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Kudzu is an invasive vine that grows rapidly enough that it can cover buildings, power lines, and even choke out seldom-used roads. Originally of Japanese origin, it was introduced to the U.S. in 1876, with somewhat explosive results. If a patch takes hold on your property, it can grow as much as a foot in a single day, which means that it can rapidly smother your trees. But how do you eradicate a kudzu patch without killing your trees in the process?
If the kudzu patch is fairly young, you may be able to dig it out. Digging out the entire root system would require pulling up all the possible runners. If the roots are tangled in with the roots of your trees, you may do more harm than good that way.
Fortunately, you can destroy a young kudzu patch by pruning it back as far as possible, removing the vegetation, and digging out just the root crowns at the base of the vine. The root crowns are the small mounds at the tops of the roots, near the surface of the soil, where the leafy vines actually start sprouting.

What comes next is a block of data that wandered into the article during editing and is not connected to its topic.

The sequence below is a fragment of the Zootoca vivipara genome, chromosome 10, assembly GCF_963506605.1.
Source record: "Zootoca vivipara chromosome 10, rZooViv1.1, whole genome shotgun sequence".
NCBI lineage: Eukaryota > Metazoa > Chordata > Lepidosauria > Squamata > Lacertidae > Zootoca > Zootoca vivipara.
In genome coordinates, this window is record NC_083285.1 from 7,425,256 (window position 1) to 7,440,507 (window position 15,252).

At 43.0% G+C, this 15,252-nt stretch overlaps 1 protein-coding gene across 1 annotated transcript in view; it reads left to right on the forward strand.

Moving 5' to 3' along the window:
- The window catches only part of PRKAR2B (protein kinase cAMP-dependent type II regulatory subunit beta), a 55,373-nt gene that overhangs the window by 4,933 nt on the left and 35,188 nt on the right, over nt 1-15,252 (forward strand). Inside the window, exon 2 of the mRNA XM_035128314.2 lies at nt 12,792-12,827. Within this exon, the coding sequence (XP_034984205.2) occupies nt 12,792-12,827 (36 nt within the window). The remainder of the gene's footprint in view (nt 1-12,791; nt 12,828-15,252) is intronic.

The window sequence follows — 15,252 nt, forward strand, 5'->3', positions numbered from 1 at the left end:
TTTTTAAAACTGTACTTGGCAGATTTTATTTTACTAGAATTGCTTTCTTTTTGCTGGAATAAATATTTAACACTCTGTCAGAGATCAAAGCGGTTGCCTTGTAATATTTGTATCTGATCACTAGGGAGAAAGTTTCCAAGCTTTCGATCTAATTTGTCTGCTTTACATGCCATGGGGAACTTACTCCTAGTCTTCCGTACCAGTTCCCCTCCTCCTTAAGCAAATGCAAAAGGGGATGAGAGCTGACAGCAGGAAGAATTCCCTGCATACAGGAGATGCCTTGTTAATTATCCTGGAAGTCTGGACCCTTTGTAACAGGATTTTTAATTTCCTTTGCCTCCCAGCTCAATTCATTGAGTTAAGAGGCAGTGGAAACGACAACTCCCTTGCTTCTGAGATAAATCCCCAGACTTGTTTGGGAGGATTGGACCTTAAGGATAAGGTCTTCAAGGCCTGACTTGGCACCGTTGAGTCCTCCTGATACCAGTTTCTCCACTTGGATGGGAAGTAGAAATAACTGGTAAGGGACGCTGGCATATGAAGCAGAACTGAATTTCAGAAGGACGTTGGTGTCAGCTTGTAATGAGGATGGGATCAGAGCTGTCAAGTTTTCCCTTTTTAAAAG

Any kudzu that has gotten a start on your trees needs to be pruned back immediately. During the summer, defoliation has to take place weekly, all the way back to the ground, in order to be effective. Since this is a labor intensive process, you may want to consider contacting Schulhoff Tree & Lawn Care, Inc. or another tree service in your area to have them handle the job and make sure that your trees don't get choked out by this weed-like vine.
If the vine has had a few season's worth of growth or is simply not responding to attempts to cut it back manually, you may have to resort to an herbicide. Because of kudzu's rapid growth and the difficulty of trying to catch all the possible sprouts, a systemic herbicide is best. A systemic herbicide works by gradually killing the plant from the inside out, unlike contact herbicides, which only kill what they touch.
Another advantage to the systemic herbicide is that you can apply it directly to the root crowns of the kudzu, away from your trees and any other plants you want to keep. While a mature tree might withstand a few sprays from a contact herbicide on its trunk, any significant application of an herbicide could sicken and kill them.
Talk to a tree service about a combination of pruning and herbicide application. Pruning is still important in the days it takes for the systemic herbicide to start acting. The more you prune back, the less work the herbicide has to do and the faster you'll get control of the kudzu. It's also the best way to make sure that the herbicide is doing the job.